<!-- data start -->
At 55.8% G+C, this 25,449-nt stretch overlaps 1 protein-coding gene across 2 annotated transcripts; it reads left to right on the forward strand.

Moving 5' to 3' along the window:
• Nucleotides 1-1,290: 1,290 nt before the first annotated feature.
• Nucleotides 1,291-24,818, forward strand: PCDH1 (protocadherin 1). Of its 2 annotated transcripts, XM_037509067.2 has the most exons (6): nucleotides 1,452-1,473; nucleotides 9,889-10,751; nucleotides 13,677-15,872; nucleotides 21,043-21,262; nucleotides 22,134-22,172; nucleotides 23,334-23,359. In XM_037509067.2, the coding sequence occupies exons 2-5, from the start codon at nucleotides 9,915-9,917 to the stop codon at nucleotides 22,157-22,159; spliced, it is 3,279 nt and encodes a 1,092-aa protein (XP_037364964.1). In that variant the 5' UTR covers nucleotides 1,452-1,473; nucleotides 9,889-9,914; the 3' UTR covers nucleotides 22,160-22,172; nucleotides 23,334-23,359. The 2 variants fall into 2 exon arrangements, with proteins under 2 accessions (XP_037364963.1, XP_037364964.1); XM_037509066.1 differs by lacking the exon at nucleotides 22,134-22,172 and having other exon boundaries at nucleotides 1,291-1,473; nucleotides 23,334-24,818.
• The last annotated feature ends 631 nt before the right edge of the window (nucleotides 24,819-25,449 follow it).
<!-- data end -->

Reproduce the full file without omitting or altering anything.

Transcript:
At 55.8% G+C, this 25,449-nt stretch overlaps 1 protein-coding gene across 2 annotated transcripts; it reads left to right on the forward strand.

Moving 5' to 3' along the window:
• Nucleotides 1-1,290: 1,290 nt before the first annotated feature.
• Nucleotides 1,291-24,818, forward strand: PCDH1 (protocadherin 1). Of its 2 annotated transcripts, XM_037509067.2 has the most exons (6): nucleotides 1,452-1,473; nucleotides 9,889-10,751; nucleotides 13,677-15,872; nucleotides 21,043-21,262; nucleotides 22,134-22,172; nucleotides 23,334-23,359. In XM_037509067.2, the coding sequence occupies exons 2-5, from the start codon at nucleotides 9,915-9,917 to the stop codon at nucleotides 22,157-22,159; spliced, it is 3,279 nt and encodes a 1,092-aa protein (XP_037364964.1). In that variant the 5' UTR covers nucleotides 1,452-1,473; nucleotides 9,889-9,914; the 3' UTR covers nucleotides 22,160-22,172; nucleotides 23,334-23,359. The 2 variants fall into 2 exon arrangements, with proteins under 2 accessions (XP_037364963.1, XP_037364964.1); XM_037509066.1 differs by lacking the exon at nucleotides 22,134-22,172 and having other exon boundaries at nucleotides 1,291-1,473; nucleotides 23,334-24,818.
• The last annotated feature ends 631 nt before the right edge of the window (nucleotides 24,819-25,449 follow it).